Recent data from UNAIDS suggests that in 2014 more than 90% of new HIV infections in North America, Europe, the Middle East, North Africa, and Central Asia -- and more than 60% in Latin America, the Caribbean, and the Asia and Pacific region -- occurred among people in key populations and their sex partners. Men who have sex with men and people who inject drugs are 24 times more likely, and sex workers are 10 times more likely, to acquire HIV than adults in the general population, according to UNAIDS.

During the high-level meeting the U.S. announced that the President’s Emergency Plan for AIDS Relief (PEPFAR) would allocate US$100 million to a multi-year Key Populations Investment Fund to expand access to HIV services for heavily impacted groups, in an effort to help close the gap between those who have access to HIV prevention and treatment services and those who are being left behind.

"It is unacceptable that key populations still face stigma, discrimination, and violence, which impede their ability to access quality HIV services," said Ambassador Deborah Birx, the U.S. Global AIDS Coordinator and Special Representative for Global Health Diplomacy. "PEPFAR stands firmly and unequivocally with and for key populations, defined by UNAIDS as gay men and other men who have sex with men, transgender people, sex workers, people who inject drugs, and prisoners, and we are deeply committed to protecting and promoting their health and human rights."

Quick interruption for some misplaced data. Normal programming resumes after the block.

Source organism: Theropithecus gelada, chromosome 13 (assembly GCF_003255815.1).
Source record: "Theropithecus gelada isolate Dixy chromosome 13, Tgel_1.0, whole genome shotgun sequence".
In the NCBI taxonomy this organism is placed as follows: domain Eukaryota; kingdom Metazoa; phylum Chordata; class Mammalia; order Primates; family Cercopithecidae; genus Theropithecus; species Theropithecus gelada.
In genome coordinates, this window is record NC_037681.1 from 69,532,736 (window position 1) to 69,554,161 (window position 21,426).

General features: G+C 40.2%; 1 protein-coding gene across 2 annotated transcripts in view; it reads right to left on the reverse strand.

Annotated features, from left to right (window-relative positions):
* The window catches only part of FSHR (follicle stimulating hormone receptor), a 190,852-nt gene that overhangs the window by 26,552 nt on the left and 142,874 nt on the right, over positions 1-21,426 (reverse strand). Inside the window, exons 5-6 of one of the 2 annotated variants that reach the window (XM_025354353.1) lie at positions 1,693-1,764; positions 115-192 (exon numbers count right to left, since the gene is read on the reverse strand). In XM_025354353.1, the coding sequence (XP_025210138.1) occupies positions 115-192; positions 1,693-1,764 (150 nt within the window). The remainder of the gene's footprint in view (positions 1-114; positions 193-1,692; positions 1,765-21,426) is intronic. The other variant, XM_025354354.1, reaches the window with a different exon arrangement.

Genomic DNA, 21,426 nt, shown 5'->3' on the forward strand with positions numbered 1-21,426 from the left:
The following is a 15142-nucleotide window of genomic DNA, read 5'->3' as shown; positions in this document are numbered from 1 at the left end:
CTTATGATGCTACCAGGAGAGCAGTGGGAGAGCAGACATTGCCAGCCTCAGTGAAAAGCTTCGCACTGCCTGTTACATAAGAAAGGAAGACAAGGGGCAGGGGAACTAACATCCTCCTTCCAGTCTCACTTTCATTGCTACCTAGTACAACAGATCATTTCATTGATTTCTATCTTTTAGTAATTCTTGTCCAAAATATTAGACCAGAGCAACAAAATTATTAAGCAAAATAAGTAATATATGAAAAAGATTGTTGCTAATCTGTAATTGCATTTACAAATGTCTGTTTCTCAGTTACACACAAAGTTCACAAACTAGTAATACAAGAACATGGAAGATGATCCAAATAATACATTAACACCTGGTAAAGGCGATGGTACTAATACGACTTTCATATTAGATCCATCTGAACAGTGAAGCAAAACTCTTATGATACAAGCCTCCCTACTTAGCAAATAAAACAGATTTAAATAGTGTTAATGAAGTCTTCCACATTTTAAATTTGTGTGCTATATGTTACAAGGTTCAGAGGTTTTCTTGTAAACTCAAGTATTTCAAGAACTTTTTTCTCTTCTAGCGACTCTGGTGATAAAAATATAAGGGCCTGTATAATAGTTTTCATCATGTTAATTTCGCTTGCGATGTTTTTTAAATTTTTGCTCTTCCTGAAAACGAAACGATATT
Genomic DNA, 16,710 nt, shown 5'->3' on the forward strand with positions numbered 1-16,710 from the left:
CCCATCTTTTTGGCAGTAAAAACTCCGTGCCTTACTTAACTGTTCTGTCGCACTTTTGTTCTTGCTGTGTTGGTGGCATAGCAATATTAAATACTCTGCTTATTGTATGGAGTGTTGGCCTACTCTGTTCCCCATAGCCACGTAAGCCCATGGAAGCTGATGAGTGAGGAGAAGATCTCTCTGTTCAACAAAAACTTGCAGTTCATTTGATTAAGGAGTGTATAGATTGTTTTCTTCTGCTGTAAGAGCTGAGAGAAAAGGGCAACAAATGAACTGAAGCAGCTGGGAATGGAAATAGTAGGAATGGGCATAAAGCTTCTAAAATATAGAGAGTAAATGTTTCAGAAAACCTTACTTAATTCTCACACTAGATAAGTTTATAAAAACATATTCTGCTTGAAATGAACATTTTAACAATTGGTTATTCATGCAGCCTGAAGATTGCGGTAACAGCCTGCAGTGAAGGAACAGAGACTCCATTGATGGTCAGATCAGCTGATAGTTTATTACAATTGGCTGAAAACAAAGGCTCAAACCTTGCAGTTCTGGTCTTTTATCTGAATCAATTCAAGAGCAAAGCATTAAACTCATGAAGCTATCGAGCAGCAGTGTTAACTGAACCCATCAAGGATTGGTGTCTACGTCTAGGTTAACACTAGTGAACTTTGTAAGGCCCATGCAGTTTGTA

"In order for key populations not to be left behind in the global HIV/AIDS response we must ensure that specific barriers are addressed," according to a PEPFAR press release. "These include the lack of acceptance of human rights of all persons, without distinction; systematic and rigorous measurement and monitoring of stigma and discrimination and clear actions to mitigate; access to quality services for key populations; availability of disaggregated data by key populations; and focus on improving the capacity of key populations-led, community-based organizations not only to advocate for changes in policies but also directly implement services."

6/16/16

Sources

UN General Assembly. Political Declaration on HIV and AIDS: On the Fast-Track to Accelerate the Fight against HIV and to End the AIDS Epidemic by 2030. June 7, 2016.

UNAIDS. Bold New Political Declaration on Ending AIDS Adopted in New York. Press release. June 8, 2016.

HealthGAP. Global AIDS Activists Sound Alarm at UN: World Leaders Have Blood on Their Hands. Press release. June 8, 2016.

Global Forum on MSM and HIV et al. A High-Level Failure for the United Nations on Key Populations. Press release. June 8, 2016.

PEPFAR. PEPFAR Announces New $100 Million Investment Fund to Expand Access to Proven HIV Prevention and Treatment Services for Key Populations. Press release. June 9, 2016.